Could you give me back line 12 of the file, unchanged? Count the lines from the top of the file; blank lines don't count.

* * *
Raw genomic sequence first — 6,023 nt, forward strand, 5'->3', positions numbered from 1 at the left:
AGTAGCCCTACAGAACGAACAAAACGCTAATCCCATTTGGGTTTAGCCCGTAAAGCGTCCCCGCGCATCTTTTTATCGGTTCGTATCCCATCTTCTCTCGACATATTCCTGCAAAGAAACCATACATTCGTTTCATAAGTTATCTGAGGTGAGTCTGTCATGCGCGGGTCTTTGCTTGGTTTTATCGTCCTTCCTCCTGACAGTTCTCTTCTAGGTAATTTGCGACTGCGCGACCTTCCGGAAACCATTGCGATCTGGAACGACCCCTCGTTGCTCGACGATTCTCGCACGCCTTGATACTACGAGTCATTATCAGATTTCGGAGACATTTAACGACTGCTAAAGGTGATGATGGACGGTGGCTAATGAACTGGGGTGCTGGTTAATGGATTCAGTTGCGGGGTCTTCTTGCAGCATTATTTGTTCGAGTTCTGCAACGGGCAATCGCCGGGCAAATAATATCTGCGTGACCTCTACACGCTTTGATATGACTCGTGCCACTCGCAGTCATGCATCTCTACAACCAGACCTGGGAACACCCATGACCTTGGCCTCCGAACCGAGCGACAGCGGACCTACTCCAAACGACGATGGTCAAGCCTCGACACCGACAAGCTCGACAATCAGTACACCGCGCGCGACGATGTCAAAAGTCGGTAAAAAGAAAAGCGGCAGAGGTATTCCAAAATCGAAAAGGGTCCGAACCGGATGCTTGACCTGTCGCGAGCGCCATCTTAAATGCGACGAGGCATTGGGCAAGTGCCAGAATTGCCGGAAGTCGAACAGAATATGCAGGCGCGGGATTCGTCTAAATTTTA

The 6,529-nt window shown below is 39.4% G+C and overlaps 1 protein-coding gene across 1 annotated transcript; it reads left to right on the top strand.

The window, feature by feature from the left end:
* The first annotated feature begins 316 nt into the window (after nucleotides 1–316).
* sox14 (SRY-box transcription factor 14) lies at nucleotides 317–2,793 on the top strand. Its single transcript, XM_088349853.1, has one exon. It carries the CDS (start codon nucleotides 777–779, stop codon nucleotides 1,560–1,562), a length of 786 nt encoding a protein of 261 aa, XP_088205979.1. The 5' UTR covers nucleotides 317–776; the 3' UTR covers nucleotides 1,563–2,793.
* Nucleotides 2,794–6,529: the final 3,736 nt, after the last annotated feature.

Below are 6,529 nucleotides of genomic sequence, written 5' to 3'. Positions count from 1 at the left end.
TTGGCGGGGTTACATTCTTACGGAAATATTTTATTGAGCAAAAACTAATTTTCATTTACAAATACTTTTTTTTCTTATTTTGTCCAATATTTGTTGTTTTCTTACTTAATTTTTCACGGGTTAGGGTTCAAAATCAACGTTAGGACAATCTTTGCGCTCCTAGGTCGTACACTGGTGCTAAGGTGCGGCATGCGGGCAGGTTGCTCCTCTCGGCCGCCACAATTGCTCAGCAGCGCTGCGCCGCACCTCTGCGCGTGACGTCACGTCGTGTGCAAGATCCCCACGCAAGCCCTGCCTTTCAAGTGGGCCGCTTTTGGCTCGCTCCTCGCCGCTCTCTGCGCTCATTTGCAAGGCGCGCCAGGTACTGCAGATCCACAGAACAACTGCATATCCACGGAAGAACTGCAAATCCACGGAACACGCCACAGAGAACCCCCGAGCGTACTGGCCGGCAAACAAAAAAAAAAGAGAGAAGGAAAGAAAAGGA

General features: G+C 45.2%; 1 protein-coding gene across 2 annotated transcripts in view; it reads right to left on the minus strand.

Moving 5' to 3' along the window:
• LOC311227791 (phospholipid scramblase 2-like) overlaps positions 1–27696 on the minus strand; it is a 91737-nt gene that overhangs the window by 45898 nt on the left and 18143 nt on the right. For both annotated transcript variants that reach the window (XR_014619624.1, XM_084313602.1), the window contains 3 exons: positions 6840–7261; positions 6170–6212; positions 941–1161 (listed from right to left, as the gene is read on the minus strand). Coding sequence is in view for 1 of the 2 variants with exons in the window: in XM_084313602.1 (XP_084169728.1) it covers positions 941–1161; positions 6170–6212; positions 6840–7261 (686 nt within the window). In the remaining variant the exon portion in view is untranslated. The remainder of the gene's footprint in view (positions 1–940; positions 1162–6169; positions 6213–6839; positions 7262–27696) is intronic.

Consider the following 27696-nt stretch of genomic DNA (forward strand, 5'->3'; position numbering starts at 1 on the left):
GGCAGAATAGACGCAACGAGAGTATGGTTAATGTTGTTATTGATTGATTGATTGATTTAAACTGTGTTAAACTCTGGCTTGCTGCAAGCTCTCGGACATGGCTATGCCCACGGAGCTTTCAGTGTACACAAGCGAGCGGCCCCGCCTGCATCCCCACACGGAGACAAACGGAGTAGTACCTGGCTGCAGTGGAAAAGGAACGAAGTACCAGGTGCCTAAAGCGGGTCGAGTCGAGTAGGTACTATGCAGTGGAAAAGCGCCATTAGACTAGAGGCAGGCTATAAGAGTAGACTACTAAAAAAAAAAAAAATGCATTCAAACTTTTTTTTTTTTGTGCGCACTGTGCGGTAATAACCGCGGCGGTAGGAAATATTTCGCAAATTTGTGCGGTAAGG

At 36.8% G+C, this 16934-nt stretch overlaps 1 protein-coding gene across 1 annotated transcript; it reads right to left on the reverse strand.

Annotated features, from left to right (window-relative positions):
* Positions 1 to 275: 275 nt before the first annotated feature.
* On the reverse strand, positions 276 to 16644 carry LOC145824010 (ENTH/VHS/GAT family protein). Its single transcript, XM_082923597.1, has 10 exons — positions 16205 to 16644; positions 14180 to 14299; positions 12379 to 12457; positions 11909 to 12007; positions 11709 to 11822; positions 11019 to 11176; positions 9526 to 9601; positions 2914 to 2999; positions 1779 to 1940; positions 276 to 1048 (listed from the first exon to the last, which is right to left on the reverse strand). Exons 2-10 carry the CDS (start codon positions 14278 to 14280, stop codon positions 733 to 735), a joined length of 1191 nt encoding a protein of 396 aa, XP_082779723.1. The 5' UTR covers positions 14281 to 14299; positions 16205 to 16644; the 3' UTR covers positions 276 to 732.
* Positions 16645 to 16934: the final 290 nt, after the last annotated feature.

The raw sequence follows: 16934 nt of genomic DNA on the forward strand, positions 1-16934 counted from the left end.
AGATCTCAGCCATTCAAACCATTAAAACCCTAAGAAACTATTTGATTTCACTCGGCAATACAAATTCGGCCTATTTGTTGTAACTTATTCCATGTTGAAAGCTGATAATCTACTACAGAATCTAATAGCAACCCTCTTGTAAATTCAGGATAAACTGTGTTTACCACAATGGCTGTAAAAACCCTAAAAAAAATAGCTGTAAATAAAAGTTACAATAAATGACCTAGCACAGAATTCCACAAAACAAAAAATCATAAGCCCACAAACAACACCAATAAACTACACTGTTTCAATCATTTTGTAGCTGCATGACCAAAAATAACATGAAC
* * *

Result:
• LOC311227791 (phospholipid scramblase 2-like) overlaps positions 1–27696 on the minus strand; it is a 91737-nt gene that overhangs the window by 45898 nt on the left and 18143 nt on the right. For both annotated transcript variants that reach the window (XR_014619624.1, XM_084313602.1), the window contains 3 exons: positions 6840–7261; positions 6170–6212; positions 941–1161 (listed from right to left, as the gene is read on the minus strand). Coding sequence is in view for 1 of the 2 variants with exons in the window: in XM_084313602.1 (XP_084169728.1) it covers positions 941–1161; positions 6170–6212; positions 6840–7261 (686 nt within the window). In the remaining variant the exon portion in view is untranslated. The remainder of the gene's footprint in view (positions 1–940; positions 1162–6169; positions 6213–6839; positions 7262–27696) is intronic.